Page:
This week’s talk continues to explore how Buddhist principles and practices can support developing wisdom in the current political environment. Racism, sexism, homophobia and ethnophobia were described as themes woven into the fabric of political divisiveness. The intention regarding this presentation is to support being able to stay presently aware and compassionate when confronted by political “true believers” and prejudicial beliefs in either political party. A model for this practice is found in the Tibetan practice called “Lojong Mind Training”, the core of which is the practice of compassion.
The cultivation of mental clarity and emotional non-reactivity through regular meditation practice was emphasized; this provides the foundation for compassion, transforming fear-based contentiousness into compassionate interpersonal dialogue.
Peter reviewed some of the pertinent lojong training aphorisms to foster discussion about how these practices can be applied during our social encounters.
This talk follows on the previous talk entitled “Mindfulness And Political Judgment” from July 6. Peter again emphasized the intention of the talk is to demonstrate that rigid thinking and the potential for aggression, psychologically termed “conservatism” is evident in the current political conflicts, whether the conservative is a republican or democrat. The psychological terms negativity bias and confirmation bias were associated with the Buddhist concepts of craving and clinging, respectively. The neuroscientific evidence that differentiates psychological conservatism and liberalism was described. Peter pointed out that the neurological changes fostered by mindfulness and lovingkindness practices, combined with the principles of the Four Noble Truths, can be termed as liberal, that is, inclusive, open-minded and tolerant of different views. The qualities of liberalism just mentioned are very important for resolving the interpersonal hostility and fear that seems to dominate current social commentary.
This talk continues to explore how Buddhist principles and practices can be beneficially applied during this contentious U. S. political season. There is a phenomenon called “negativity bias”, which predisposes a person to unconsciously be stimulated by potential dangers towards negativity in response to the circumstances. This applies to both Democrats and Republicans. Within both parties, negativity bias orients individuals and groups towards conservative positions, that is, becoming defensive/aggressive, with rigid thought processes. Liberal orientations promote more open-minded, adaptive and integrative dynamics, and these orientations can exist in both political parties, as well as those inclined towards registering as Independents or Libertarians.
This conversation will be continued with next week’s topic, provisionally entitled “How Mindfulness Cultivates Political Wisdom”. Here are the notes prepared for this discussion: MINDFULNESS AND POLITICAL JUDGMENT
This seems to be a very conflicted year in our culture–economic and ecological upheaval, political divisiveness and hostility abound. This talk begins a series of explorations of how the Four Noble Truths are relevant to current circumstances. Peter proposed that as soon as tribalism developed in early human development, politics emerged, focused in two ways: between tribal groups and hierarchical structures within tribes. It seems that these more primitive functions still operate in contemporary society. Buddhist emphasis on training the mind to be presently aware of how environmental circumstances are represented in consciousness, combined with an emphasis on empathic attunement in the form of lovingkindness, represents an effective way to “turn poison into medicine”, that is, political turmoil into deeper, more adaptive wisdom.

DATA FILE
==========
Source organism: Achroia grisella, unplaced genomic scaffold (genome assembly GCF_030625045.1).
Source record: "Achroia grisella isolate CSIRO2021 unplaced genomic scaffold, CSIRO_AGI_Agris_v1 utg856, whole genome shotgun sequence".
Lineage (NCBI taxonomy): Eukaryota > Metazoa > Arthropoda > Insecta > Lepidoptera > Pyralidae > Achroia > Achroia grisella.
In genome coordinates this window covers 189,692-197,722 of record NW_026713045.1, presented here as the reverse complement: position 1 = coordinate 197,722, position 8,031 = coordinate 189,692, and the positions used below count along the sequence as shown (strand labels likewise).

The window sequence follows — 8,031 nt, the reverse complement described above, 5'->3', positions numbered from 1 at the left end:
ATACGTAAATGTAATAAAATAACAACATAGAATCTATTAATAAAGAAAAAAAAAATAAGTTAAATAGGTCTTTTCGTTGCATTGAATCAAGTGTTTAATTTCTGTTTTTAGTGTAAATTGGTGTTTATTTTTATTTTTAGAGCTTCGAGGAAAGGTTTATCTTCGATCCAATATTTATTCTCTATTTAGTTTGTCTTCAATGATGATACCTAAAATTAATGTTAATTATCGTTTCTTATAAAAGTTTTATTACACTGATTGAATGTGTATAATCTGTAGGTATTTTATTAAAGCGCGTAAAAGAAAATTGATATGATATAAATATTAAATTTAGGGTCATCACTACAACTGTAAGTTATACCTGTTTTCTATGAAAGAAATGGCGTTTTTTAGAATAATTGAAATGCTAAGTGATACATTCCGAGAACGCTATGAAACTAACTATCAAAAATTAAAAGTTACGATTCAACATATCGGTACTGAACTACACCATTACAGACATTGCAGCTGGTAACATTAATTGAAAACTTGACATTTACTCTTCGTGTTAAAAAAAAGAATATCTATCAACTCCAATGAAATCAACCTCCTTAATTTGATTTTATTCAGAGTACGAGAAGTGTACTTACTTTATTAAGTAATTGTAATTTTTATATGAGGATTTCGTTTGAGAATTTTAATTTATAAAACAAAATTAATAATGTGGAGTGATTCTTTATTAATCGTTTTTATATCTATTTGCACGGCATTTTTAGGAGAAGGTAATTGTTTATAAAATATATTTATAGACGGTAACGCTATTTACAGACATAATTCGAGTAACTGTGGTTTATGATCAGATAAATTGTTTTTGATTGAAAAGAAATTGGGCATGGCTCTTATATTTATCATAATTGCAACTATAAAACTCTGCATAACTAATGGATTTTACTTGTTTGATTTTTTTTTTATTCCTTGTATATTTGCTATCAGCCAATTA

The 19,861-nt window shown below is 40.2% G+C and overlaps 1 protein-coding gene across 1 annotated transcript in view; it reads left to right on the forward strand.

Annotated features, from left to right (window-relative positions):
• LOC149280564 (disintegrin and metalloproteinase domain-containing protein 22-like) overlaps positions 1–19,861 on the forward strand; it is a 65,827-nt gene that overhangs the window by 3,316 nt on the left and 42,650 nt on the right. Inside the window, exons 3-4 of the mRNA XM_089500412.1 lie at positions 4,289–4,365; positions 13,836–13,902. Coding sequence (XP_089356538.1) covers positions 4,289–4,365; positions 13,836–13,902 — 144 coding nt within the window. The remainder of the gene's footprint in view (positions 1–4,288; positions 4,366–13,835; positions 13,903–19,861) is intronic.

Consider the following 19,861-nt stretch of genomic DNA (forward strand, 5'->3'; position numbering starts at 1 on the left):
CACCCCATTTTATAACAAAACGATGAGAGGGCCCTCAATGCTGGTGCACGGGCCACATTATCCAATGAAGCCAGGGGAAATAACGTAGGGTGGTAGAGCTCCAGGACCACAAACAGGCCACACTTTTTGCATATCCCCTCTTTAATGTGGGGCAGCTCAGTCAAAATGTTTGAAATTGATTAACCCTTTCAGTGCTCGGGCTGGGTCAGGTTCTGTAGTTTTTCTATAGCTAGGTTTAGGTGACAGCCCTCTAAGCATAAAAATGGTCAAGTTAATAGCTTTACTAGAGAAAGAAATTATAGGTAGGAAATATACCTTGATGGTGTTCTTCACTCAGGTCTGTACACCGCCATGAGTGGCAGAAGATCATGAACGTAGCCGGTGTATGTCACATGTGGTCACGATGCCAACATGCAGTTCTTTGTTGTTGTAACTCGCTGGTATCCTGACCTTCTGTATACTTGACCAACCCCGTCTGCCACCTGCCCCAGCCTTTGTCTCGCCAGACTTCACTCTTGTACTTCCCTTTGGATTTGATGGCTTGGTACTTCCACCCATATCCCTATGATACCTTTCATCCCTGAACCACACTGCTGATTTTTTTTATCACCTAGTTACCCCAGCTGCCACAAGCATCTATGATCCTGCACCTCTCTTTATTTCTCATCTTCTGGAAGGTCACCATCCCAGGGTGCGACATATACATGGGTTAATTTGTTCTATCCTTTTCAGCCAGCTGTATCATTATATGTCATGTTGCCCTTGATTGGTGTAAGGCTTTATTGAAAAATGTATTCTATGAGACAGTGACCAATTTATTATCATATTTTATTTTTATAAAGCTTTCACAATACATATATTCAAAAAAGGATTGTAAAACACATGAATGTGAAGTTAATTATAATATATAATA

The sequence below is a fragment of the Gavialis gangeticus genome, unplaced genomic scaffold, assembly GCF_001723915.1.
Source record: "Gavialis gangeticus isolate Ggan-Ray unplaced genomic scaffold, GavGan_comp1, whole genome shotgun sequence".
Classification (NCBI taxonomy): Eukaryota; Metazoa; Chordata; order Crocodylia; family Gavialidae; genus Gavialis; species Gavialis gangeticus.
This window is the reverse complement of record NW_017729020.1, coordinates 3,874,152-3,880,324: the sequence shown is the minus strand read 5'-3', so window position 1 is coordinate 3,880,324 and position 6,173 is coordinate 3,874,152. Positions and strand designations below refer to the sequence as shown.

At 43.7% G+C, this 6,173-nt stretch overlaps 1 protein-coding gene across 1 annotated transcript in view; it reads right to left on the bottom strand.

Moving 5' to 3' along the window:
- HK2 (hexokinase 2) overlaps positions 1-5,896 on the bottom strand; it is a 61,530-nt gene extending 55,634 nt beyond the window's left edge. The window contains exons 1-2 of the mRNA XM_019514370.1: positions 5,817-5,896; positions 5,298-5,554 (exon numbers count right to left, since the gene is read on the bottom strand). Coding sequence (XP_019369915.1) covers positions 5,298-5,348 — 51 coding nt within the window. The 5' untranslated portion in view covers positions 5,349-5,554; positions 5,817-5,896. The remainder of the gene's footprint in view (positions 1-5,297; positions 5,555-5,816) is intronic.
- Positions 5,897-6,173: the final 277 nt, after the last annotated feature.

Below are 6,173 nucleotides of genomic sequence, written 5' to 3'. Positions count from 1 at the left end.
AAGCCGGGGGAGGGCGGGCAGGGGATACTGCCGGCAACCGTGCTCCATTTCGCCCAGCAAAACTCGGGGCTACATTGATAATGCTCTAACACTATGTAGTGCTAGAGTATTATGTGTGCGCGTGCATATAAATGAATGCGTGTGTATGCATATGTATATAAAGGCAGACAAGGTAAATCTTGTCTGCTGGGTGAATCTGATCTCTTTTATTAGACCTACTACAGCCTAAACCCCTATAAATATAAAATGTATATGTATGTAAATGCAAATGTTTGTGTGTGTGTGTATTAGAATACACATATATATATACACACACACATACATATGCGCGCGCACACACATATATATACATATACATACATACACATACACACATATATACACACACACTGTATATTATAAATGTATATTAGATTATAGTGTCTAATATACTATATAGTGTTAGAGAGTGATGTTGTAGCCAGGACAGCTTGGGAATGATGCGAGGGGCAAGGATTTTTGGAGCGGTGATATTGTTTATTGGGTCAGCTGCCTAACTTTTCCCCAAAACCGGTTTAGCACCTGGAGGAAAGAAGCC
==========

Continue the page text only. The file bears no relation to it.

Next week’s talk will continue to explore these topical areas, with emphasis on how neuroscience suggests certain traits are associated with political orientations and how mindfulness practices are beneficial in supporting more effective responses to political pressures.
This week’s talk is dedicated to grieving the massacre at the Pulse nightclub on June 12. During the talk, Peter read a rendering of the discourse on lovingkindness, the Metta Sutta, and described how Buddhist concepts counter the human tendency towards hatred and aggression. Another quote from the Buddha’s teachings was written on the dry erase board: “Hatred isn’t resolved through more hatred; lovingkindness and compassion provide the solution. This is an ancient and comprehensive principle”. This was followed by opportunities for those attending to voice their grief regarding this and similar events in recent memory, along with how Buddhist principles and practices support “turning poison into medicine”.
Next week’s talk will begin and exploration of what Buddhist principles and practices can offer during this divisive political season.
During this talk, Peter reviewed last week’s topic, “The Selfing Story” and added to the concept of the Five Aggregates the additional concept of paticca sammuppada, typically translated as “dependent origination”. He substituted the term “contingent provisional emergence” as a more contemporary rendering of the concept. This revised meaning conveys the importance of recognizing that […]
During this talk, A Buddhist understanding of anatta, the absence of an enduring, autonomous self was described. The Western term “ego” was presented as a process that winnows through all the sensations stimulating the 5 sense doors, creating a dynamic flow of experience that, through inattentiveness and ignorance, is misperceived as something substantial, a separate […]